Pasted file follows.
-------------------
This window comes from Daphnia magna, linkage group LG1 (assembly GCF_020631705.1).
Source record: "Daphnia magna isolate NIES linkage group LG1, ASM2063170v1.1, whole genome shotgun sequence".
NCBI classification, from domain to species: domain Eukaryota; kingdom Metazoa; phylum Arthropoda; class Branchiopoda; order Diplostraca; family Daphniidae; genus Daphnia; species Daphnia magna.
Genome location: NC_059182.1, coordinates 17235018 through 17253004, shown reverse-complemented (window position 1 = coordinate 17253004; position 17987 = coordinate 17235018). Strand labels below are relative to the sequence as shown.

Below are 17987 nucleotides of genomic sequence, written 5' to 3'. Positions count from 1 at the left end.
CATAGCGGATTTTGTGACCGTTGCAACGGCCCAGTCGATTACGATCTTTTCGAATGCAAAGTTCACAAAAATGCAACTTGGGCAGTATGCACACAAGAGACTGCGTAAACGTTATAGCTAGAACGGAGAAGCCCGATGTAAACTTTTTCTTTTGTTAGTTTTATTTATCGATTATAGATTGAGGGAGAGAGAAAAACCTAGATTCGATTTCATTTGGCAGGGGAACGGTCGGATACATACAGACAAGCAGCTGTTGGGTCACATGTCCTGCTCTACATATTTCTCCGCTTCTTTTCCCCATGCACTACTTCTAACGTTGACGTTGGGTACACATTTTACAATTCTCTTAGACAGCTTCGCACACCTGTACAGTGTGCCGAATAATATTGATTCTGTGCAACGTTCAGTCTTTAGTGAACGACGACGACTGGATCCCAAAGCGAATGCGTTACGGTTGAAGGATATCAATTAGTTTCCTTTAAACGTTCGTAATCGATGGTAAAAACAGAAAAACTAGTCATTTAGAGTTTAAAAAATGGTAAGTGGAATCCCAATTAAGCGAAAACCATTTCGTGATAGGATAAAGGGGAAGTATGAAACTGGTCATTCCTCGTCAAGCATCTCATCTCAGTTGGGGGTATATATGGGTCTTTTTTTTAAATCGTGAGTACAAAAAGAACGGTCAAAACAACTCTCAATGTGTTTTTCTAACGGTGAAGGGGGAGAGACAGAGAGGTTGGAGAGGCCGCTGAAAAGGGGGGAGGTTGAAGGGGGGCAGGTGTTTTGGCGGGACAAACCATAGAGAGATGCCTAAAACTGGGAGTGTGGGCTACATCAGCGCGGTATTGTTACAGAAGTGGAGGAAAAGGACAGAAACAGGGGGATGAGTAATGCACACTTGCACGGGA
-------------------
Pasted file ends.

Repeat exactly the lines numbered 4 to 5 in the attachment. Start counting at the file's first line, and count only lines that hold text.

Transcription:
Genome location: NC_059182.1, coordinates 17235018 through 17253004, shown reverse-complemented (window position 1 = coordinate 17253004; position 17987 = coordinate 17235018). Strand labels below are relative to the sequence as shown.

Below are 17987 nucleotides of genomic sequence, written 5' to 3'. Positions count from 1 at the left end.